John Steinbeck's pearl, a jewel, a precious desired symbol of "unblemished perfection", is indeed a symbol relating to today. Of course, for the main characters of the novel, Kino and Juana, it represented a freedom from their oppression and an opportunity for survival. But of course, this coveted treasure becomes tainted by greed and evil.
Treasures today differ from that of nature's pearls, but come in a more artificial and material form. However, do the material items coveted by so many people today negatively impact society? Think about how many people have overextended themselves buying the dream house, the big car, and the tropical vacation. And how many of these people are nearing financial ruin and health as they fight to keep these items, mere items, "pearls" that could easily been cast back into the sea. Unfortunately, just as in the case of Steinbeck's novel, many people lose sight of what is truly important: health, family, and friends.
See the history of the "oldest known gem", the pearl.
The theme of this novella, a parable, is very pertinent to modern times. Be careful what you ask for. In this case, the motive was good. Kino and Juana prayed that they would find a pearl to use to heal their son who had been bitten by a scorpion. The doctor refused to treat the son because the couple had no money. They find a "pearl of great price" (which is a Biblical reference) but as Juana soon intuitively figures out, society (including her husband Kino) has turned the pearl into something evil because it is so valuable. They covet the pearl. Kino comes to covet the pearl, not because it can cure his son, but because it will make him respected and rich. So the pearl morphs from something that could have been good into something that winds up causing the death of the very son they are trying to save.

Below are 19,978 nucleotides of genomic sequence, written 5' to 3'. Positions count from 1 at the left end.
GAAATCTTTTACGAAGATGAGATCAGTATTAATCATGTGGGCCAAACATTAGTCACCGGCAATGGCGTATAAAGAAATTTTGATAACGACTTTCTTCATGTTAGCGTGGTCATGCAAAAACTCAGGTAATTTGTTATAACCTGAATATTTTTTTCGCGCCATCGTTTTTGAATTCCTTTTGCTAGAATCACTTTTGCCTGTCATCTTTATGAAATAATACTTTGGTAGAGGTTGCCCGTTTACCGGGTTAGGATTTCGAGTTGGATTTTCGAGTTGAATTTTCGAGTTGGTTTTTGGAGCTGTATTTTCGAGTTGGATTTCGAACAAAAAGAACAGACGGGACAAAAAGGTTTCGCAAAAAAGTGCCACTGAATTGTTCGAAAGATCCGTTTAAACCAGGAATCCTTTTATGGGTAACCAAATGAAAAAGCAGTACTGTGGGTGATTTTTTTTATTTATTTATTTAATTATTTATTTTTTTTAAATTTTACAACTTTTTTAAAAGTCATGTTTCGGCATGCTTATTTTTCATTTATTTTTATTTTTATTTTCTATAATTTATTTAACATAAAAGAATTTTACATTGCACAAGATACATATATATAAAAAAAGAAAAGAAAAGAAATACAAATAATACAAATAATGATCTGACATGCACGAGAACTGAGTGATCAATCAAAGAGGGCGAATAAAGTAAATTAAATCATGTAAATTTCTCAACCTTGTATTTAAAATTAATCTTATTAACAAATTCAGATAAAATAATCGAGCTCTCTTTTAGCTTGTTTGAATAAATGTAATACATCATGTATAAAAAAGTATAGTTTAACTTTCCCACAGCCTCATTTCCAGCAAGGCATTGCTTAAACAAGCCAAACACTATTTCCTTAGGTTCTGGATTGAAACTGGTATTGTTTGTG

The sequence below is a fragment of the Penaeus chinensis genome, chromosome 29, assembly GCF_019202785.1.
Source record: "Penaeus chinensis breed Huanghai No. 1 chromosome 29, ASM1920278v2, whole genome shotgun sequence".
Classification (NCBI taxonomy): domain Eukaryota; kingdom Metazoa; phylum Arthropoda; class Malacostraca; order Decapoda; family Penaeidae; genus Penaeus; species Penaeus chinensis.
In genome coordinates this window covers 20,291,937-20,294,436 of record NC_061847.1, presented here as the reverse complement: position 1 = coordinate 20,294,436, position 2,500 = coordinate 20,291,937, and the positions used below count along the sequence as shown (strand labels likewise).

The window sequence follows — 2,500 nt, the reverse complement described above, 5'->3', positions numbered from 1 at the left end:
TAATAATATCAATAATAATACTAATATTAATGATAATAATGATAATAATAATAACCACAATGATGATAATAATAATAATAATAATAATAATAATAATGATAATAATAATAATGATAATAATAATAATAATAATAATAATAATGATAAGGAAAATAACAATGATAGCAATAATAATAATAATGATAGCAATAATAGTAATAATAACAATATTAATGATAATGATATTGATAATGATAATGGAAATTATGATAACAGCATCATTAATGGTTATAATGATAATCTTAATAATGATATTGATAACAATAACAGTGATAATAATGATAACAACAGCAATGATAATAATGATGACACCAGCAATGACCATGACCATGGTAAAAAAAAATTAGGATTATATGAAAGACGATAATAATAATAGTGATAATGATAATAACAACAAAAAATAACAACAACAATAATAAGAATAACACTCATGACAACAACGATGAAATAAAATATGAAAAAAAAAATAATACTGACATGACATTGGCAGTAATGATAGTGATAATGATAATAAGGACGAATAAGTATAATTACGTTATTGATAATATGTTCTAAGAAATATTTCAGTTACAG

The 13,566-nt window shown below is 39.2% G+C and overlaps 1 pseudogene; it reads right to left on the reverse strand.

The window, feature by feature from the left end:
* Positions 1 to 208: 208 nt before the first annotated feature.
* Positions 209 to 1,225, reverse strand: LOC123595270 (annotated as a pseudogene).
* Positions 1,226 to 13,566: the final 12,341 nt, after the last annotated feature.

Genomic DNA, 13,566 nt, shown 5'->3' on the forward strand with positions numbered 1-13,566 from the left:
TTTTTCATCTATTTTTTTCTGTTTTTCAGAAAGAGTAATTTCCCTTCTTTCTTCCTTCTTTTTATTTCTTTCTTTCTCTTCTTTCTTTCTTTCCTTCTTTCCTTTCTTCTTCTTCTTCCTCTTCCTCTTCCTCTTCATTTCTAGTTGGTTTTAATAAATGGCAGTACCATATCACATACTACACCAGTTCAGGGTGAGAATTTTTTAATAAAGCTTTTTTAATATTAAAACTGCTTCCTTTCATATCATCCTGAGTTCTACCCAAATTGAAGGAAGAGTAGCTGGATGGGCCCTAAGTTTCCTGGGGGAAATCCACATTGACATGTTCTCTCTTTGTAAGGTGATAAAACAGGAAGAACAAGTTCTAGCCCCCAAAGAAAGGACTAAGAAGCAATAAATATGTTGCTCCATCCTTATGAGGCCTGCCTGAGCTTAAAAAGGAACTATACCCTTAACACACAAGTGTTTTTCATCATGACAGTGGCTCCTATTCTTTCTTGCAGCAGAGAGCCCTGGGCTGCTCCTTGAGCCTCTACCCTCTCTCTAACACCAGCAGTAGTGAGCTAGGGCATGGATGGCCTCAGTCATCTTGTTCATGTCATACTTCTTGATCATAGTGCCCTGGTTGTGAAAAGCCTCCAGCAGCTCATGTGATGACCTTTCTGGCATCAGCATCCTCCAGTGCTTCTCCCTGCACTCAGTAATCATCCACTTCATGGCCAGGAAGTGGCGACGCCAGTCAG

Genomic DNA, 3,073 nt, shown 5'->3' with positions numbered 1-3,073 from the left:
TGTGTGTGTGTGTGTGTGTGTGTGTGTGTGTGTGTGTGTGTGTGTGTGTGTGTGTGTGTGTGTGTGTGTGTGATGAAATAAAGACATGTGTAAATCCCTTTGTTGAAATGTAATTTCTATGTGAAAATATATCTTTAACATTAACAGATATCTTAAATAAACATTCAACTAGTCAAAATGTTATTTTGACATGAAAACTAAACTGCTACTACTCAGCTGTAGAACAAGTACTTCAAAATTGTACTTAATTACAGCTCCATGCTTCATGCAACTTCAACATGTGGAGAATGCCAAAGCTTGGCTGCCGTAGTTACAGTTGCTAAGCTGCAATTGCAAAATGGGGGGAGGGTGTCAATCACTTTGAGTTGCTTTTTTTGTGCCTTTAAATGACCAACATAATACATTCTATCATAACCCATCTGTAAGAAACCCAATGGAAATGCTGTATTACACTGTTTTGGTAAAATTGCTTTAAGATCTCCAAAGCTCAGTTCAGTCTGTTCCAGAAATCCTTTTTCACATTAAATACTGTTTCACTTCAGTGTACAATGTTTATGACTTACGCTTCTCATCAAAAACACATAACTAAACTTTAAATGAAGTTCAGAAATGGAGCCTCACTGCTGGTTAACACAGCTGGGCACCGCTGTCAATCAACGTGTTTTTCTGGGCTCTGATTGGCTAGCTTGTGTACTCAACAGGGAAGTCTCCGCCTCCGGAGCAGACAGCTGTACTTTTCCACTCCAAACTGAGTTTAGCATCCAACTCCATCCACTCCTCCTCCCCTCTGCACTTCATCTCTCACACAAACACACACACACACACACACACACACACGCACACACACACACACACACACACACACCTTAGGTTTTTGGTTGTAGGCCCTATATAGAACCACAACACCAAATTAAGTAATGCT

Kino has made the pearl an idol and he did what the Bible warns against doing - "storing up treasures on earth" (he constantly tried to hide it, bury it, etc., = storing it up). It was not only taken away from him, it caused him the worst harm imaginable.
In modern times, we, too, have turned our possessions into "idols." The Bible does not say that money is evil, but "the LOVE of money is the root of all evil" - so if we love our possessions more than the things we are supposed to love, like our families, our relationships, the important things, it is not going to turn out well for us because in the end, we cannot take our idols, our earthly goods, with us into the next life or, if you don't believe in a next life, then what good will riches be in the grave?
In modern times, it is very possible that a poor family would not have money for medical treatment. Perhaps this might lead them to steal. Or do drugs. Or participate in some other sort of illegal activity to get the money. Perhaps they might justify it, like Kino - "I'm only doing this to save my son." Perhaps the wife might say, "Get rid of that pearl, it is evil" and the husband would reply, "I'm the man. I'm in charge."
There are other modern comparisons - for example, Juan Tomas, the brother, takes his family responsibilities seriously because he agrees to hide Kino and Juana.
See what you think: read about it here on eNotes.
In John Steinbeck's small novel The Pearl, the story relates to humankind's behavior of greed and the way that greed can destroy a person. People often believe that if they win the lottery that they will be free from worries and stress. In a sense the pearl is Kino's lottery ticket that has won him great wealth. The friends and neighbors come to visit, suddenly doors are open to him that were not before (the doctor) and he is treated like a king. He begins to have grander dreams. Greed also costs him everything he holds dear when the people try and trick him and then rob him and even are willing to kill him for the pearl.
Many times we hear about lottery winners who end up divorced, their family relationships break up, and they end up having nothing in a short period. They end up even worse off than they were before they had won the lottery.